Regional councils hit out at controversial Upper House reforms

Michael Roberts & Edward ScownMidwest Times
Meekatharra shire president Harvey Nichols.
Camera IconMeekatharra shire president Harvey Nichols. Credit: Midwest Times

The State Government’s contentious Upper House reforms have drawn fierce criticism from local government leaders in the bush, with one shire president saying regional councils will need to play a more prominent advocacy role.

A Government-funded report on the fairness of the State’s voting system recommended that Upper House MPs be chosen from a single Statewide electorate where every vote carried one value.

The reforms, which were introduced as a Bill to Parliament last week, would also ban “preference harvesting” using group voting tickets.

While accepting the current system wasn’t perfect, Shire of Meekatharra president Harvey Nichols said the new method could make it much harder to advocate for regional funding.

Get in front of tomorrow's news for FREE

Journalism for the curious Australian across politics, business, culture and opinion.


“Now local government is realising we are more probably important than we ever were,” he said.

“As a voice for the bush we are going to have to step up.

“Who else is there?”

Under the “whole-of-State” electorate model that would abolish the six Legislative Council regions, parties and candidates could locate their electorate offices wherever they chose across WA.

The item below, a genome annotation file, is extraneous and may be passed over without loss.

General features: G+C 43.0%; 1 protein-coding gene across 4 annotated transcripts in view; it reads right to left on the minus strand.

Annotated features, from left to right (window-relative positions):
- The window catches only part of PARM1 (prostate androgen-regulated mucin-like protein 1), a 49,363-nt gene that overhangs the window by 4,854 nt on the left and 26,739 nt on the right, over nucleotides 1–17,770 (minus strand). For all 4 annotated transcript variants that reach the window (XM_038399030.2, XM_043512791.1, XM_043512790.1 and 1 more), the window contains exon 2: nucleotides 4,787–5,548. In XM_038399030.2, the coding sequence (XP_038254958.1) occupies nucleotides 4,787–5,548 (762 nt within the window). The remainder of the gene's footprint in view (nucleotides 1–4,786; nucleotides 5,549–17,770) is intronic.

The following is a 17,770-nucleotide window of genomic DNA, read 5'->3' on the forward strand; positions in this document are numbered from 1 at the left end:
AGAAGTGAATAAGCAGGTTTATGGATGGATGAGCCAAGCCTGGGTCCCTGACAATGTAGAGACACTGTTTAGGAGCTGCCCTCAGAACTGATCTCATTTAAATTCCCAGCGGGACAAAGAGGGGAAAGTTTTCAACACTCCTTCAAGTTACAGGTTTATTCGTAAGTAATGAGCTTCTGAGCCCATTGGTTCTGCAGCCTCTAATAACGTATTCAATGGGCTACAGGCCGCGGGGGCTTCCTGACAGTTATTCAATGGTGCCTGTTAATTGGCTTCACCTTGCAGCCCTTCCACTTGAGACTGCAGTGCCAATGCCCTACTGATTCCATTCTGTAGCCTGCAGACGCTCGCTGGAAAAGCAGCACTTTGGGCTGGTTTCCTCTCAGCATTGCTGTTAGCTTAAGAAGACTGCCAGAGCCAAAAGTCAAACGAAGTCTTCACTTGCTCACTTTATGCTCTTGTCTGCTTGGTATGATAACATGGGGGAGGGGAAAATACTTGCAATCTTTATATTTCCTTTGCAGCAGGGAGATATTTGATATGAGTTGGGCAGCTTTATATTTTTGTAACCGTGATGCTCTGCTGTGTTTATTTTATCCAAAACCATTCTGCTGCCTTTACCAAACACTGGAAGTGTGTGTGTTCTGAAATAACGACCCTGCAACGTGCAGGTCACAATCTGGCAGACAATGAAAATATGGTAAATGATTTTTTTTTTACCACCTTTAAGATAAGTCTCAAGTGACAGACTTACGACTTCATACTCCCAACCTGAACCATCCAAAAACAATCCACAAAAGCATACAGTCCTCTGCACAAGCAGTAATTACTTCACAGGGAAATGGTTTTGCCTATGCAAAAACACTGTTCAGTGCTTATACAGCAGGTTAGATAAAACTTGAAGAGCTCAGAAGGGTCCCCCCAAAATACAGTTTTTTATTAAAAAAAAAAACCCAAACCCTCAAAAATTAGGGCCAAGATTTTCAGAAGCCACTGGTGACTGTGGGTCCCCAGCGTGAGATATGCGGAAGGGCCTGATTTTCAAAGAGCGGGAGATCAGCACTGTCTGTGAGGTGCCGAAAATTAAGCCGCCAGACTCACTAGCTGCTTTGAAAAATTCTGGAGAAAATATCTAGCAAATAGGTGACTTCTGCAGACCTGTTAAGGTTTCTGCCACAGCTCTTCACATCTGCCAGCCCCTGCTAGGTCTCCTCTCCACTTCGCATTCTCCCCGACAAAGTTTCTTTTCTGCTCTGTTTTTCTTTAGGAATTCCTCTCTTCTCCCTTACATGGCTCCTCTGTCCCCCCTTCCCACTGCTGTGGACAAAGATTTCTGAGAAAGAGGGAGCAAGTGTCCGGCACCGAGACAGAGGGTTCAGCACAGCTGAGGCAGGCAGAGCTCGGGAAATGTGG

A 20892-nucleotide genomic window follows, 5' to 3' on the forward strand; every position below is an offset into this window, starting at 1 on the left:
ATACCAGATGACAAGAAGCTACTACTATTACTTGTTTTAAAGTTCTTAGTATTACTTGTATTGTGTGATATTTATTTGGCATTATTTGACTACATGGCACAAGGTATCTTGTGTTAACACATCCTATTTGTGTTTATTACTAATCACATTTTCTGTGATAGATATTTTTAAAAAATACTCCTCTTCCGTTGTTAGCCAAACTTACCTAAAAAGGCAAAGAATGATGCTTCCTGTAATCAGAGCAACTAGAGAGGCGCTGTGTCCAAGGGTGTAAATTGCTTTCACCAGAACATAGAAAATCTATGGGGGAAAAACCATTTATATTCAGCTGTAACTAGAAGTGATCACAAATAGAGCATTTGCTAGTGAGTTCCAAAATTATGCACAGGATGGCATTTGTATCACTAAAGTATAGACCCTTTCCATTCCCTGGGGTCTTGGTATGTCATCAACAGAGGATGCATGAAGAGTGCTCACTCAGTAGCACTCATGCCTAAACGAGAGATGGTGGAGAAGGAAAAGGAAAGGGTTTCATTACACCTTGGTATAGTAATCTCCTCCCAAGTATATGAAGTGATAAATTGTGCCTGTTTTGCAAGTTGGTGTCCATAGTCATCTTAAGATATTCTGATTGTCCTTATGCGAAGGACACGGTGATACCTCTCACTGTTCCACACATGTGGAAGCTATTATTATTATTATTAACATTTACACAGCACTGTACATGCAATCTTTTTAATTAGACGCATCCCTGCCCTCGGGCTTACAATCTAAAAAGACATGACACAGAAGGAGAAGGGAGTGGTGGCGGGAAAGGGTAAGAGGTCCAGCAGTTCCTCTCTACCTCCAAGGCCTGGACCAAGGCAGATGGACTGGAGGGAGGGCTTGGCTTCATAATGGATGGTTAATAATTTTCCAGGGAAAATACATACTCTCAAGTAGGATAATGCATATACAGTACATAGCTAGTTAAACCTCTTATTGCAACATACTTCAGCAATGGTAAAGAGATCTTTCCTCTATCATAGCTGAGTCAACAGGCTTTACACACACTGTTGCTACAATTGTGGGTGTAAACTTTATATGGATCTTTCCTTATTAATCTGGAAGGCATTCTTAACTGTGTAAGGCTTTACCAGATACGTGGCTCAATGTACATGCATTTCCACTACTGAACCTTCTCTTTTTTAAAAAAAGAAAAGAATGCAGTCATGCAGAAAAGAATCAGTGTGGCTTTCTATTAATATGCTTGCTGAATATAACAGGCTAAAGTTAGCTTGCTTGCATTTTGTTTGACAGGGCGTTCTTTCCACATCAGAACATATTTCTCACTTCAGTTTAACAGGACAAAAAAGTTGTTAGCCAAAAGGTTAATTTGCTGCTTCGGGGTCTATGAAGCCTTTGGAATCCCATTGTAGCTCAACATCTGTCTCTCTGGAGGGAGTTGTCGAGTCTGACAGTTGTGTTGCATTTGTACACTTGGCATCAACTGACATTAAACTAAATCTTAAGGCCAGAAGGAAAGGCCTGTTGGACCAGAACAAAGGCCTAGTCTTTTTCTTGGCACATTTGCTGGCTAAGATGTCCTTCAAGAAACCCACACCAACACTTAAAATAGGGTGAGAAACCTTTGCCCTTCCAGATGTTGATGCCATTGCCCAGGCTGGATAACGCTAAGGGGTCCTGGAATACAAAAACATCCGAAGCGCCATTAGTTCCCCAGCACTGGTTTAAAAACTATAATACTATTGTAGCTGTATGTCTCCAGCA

Geraldton Mayor Shane Van Styn.
Camera IconGeraldton Mayor Shane Van Styn. Credit: Adam Poulsen/The Geraldton Guardian

But City of Greater Geraldton Mayor Shane Van Styn had an alternative proposal, whereby the regions would be combined into one electorate with six seats, and the metro area into one with 30 seats. While he admits there are flaws to the plan, he sees it as a middle ground.

“What guarantees are there for the regions?” he said.

The Government’s reforms have blindsided regional voters, with Premier Mark McGowan saying the issue was “not on the agenda” in the lead-up to the March State election. Six months later, Mr McGowan strongly endorsed changes recommended by the Ministerial Expert Committee on Electoral Reform.

“The Upper House is broken, the system is broken,” he said.

Dandaragan Shire president Leslee Holmes.
Camera IconDandaragan Shire president Leslee Holmes. Credit: Supplied

Vehemently opposing the proposed system, Shire of Dandaragan president Leslee Holmes said the Government’s backflip “wasn’t an attractive look”.

“When you’ve got such a weak opposition, you’ve got to watch everything,” she said.

“It stands to reduce the opportunity for regional voices to be heard.

“The diversity and wealth of the State lies in the regions. It puts our regional economy at risk.”

Get the latest news from thewest.com.au in your inbox.

Sign up for our emails